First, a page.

chain link dog kennel - 10-feet wide by 20-feet long divided in center, has access door in center divider - bought 3rd hand for low cost -
    This - as all runs would probably need roofing or tarps to protect from rain, and would need skirting and hardware cloth cladding. Inside is lots of room.

    I'm sure that there are as many coop preferences as there are people, but if you are in an area with a lot of predators and hawks, you really need a safe run for your chickens - JMO -

    Congrats on your move and getting chickens - you will enjoy it so much!!
    Last edited: Feb 5, 2014
    1 person likes this.
  6. momofthehouse

    momofthehouse Chillin' With My Peeps

    Feb 5, 2014
    Seabeck, wa
    Thank you everyone. My husband is now saying he will build one but I have to do all the research oy! Figured out the roost, poop boards and read some about ventilation. Ventilation seems to be the hardest one to know if you have enough or not. I love the dog kennel run idea too. Thanks!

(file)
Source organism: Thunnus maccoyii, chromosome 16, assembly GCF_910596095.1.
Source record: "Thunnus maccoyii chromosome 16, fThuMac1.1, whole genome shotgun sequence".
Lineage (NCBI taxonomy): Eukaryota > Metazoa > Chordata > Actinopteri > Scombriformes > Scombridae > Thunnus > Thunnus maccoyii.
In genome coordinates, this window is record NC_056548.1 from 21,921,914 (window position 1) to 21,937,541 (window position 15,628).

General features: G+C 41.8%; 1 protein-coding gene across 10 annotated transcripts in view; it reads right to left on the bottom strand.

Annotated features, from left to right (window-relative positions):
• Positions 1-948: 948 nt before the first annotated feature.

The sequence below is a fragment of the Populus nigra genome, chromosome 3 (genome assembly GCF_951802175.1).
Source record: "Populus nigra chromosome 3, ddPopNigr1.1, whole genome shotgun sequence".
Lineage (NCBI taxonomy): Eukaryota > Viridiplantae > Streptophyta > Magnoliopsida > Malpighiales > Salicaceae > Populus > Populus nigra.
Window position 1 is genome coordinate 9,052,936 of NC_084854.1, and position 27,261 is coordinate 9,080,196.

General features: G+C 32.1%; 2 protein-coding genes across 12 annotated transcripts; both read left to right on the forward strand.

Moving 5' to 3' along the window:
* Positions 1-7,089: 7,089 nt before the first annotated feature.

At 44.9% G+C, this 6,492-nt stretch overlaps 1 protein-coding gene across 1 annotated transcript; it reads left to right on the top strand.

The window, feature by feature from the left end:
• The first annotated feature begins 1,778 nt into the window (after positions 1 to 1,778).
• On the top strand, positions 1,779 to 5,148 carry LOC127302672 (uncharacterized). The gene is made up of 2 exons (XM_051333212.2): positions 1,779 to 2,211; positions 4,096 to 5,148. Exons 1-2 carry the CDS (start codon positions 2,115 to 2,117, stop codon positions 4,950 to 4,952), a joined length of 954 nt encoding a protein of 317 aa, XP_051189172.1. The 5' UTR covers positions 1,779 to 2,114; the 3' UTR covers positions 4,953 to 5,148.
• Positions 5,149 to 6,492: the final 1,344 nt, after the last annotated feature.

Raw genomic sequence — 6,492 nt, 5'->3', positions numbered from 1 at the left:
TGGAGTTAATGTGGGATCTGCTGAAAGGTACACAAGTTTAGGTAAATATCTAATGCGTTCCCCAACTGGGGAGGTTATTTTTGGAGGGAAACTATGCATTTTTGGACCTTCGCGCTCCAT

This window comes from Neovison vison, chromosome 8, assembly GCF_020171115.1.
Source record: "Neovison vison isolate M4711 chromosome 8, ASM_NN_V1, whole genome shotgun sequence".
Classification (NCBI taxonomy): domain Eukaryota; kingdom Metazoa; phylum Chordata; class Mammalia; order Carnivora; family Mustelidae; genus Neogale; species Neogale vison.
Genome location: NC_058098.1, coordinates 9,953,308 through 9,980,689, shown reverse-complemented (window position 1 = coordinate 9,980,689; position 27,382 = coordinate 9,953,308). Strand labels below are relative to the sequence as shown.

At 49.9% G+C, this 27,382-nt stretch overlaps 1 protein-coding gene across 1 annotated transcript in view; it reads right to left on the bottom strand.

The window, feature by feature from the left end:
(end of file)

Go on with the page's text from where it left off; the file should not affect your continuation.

7. momofthehouse

    momofthehouse Chillin' With My Peeps

    Feb 5, 2014
    Seabeck, wa
    How many chickens do you keep in this coop. They seem small even the larger one??
  8. bluefrog87

    bluefrog87 Chillin' With My Peeps

    Nov 17, 2013
    Dallas, Tx
    Best bet is converted shed and dog run. You can find the scratch and dent sheds for around 200 bucks

    Yea, buying a coop sounds easy but to find a good one it's like the work of buying a car. If you don't do the work, you definitely regret it. It is possible to do it and get away decently. I recently bought a coop due to a neck/spine injury that limits my skills. This is painful because I can build. However, it took me 5 months to find a decent coop at a decent price with a decent shipping cost. Also, that was with the help of this forum and it still took a while.

    Unless you are rich and famous, it's a lot of work.

    Ventilation isn't too bad. It's adding a bunch of vents at the top and adding windows. Especially with a shed.
    Last edited: Feb 7, 2014
  9. conny63malies

    conny63malies Overrun With Chickens

    Mar 22, 2008
    Annetta Kentucky
    I am in a similar situation, except we move in three weeks and there is only a shed for my husband on the property. And my mini coop of course(good enough to let them grow out safely) but I will get a 8x12 shed kit from Lowes and 200ft of horse fencing . I can build it in a weekend with my husband and kids helping. My meaties will get a hoop coop and the goats will get a calf hutch
  10. ChicKat